From the MRT formula we need to consider what is represented by the triangle sides (a) and (b). With a little reflection the reader should quickly realize that side (a) represents the marginal cost of good (x). In other words, at point x,y on the PPC, the marginal cost of producing one more unit of good (x) is a/b multiplied by good (y). The reverse logic applies for the marginal cost of good (y) at this point on the PPC.
If we substitute the marginal costs of good (x) and good (y) into the formula, we get the MRT equation:
MRT = MCx / MCy
In words this simply means that the marginal rate of transformation is equal to the marginal cost of producing one more unit of good (x), divided by the marginal cost of producing one more unit of good (y).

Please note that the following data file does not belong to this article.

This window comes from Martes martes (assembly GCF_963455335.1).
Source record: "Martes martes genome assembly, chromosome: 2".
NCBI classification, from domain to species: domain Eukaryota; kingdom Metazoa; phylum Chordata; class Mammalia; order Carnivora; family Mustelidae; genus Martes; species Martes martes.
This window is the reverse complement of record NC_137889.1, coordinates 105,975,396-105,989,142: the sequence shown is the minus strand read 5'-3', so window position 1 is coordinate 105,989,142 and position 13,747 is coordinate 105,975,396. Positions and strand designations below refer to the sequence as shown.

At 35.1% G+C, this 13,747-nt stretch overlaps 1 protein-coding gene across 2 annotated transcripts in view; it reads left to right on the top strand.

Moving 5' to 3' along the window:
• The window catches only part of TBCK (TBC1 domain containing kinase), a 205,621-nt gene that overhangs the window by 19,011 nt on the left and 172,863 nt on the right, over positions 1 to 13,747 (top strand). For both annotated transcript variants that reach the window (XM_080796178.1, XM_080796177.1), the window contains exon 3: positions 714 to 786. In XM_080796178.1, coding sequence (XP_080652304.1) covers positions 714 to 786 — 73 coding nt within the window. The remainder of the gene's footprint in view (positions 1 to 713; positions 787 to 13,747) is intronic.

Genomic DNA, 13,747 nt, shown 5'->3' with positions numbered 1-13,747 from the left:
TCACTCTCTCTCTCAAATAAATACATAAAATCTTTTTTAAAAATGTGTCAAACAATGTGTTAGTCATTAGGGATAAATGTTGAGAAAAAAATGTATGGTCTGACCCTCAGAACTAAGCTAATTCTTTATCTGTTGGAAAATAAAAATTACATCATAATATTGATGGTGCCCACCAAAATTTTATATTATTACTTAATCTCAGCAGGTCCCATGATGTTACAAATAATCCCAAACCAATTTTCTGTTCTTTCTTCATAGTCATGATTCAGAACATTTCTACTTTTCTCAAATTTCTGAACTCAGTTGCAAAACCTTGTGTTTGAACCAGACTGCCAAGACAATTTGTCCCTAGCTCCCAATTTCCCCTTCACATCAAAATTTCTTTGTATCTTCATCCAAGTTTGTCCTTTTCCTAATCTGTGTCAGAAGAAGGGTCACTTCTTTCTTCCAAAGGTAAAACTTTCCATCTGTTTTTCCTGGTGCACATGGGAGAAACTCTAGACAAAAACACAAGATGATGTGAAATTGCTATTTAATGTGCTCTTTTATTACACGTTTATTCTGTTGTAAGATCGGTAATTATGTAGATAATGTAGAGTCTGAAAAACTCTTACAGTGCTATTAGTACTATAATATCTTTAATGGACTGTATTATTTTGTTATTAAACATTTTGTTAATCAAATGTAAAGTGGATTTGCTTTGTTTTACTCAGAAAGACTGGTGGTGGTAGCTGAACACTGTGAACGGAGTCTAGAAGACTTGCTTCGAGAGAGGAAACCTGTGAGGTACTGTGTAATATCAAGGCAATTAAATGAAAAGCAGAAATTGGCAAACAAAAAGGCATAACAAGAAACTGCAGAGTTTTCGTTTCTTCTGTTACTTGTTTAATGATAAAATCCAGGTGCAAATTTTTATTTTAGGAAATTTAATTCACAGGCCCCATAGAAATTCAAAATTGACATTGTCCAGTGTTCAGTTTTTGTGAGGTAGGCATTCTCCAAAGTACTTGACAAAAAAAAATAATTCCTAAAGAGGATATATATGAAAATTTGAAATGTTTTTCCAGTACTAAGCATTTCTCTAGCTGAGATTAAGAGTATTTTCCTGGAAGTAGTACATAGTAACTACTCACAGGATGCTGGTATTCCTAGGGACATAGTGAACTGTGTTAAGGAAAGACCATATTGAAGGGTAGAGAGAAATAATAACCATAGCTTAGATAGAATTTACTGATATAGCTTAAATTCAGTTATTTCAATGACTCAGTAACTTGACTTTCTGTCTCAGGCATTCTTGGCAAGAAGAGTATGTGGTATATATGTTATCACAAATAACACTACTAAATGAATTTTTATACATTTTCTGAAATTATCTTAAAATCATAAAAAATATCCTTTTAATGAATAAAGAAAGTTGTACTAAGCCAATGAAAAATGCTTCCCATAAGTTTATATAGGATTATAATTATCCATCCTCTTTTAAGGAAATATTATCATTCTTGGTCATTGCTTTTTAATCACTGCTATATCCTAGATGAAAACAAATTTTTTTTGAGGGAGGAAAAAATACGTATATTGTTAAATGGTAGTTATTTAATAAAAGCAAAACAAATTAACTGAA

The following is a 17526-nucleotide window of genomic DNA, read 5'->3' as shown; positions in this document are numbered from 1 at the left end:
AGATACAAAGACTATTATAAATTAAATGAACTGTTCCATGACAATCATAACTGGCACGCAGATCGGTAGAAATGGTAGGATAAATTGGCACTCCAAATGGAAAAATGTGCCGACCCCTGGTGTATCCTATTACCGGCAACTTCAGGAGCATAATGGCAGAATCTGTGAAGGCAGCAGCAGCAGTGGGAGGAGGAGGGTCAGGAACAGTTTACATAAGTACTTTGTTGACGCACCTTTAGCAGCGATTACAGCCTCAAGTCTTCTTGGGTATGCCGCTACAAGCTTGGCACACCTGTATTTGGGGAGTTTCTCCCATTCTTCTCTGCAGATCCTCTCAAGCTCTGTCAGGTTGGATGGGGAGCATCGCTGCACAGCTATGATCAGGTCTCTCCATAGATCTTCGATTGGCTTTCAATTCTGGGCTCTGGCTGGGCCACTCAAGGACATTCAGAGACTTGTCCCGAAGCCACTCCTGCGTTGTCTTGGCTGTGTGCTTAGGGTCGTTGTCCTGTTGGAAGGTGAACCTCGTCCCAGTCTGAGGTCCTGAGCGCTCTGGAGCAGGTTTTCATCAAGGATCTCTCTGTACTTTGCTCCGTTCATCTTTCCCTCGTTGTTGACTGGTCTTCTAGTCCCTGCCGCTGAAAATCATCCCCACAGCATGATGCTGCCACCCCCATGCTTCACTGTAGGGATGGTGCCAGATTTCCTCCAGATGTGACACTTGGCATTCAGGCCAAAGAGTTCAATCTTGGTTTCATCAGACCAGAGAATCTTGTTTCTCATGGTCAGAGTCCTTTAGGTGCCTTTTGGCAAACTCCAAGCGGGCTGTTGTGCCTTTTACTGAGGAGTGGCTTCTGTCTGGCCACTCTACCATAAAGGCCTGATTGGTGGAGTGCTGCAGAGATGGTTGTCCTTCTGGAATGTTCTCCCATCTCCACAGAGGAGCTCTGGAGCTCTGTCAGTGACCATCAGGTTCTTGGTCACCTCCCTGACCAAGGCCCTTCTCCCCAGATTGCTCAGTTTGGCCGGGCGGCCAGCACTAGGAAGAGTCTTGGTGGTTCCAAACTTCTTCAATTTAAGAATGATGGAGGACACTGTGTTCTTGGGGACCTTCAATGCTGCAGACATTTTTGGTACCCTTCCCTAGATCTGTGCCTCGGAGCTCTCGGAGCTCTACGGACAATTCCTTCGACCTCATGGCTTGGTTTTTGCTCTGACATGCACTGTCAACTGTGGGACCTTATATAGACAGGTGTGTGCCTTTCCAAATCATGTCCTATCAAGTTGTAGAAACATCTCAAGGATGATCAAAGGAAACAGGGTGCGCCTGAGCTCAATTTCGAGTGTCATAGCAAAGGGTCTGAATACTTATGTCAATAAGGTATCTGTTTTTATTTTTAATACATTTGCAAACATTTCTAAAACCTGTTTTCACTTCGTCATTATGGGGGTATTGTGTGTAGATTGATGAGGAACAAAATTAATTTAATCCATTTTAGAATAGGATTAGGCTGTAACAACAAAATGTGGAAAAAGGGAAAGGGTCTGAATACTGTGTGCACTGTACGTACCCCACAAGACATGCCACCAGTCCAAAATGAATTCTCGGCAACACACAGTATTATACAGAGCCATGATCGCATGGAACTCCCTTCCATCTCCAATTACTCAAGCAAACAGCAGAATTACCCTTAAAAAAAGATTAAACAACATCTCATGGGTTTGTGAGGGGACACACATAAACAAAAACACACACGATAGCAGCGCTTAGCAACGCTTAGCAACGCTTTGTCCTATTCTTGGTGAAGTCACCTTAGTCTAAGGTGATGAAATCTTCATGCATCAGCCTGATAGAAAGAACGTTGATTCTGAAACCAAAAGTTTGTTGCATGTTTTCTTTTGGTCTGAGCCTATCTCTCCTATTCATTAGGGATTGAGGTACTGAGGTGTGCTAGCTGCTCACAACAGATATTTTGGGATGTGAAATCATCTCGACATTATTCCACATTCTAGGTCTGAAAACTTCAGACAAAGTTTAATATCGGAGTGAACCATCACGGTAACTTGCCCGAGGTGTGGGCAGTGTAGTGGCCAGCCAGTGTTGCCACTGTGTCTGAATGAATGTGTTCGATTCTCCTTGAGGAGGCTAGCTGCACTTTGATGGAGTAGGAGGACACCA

In the graph below I have illustrated two different MRT lines in order to show the important point that, at the production possibility frontier, the slope of the MRT gets increasingly steep the more that the economy produces good (x) at the expense of good (y).
This simply highlights the fact that, as an economy pours more and more of its resources into producing any given good, there is a diminishing rate of return. Some resources are better suited to producing good (y), and using them to produce good (x) will not yield the same productivity.
The production bundle x,y in this graph has an MRT with a low slope, illustrating that a large increase in good (x) can be achieved with only a small reduction in good (y). The bundle x'y' on the other hand shows that any further increase in output of good (x) will need to come with a large reduction in the output of good (y).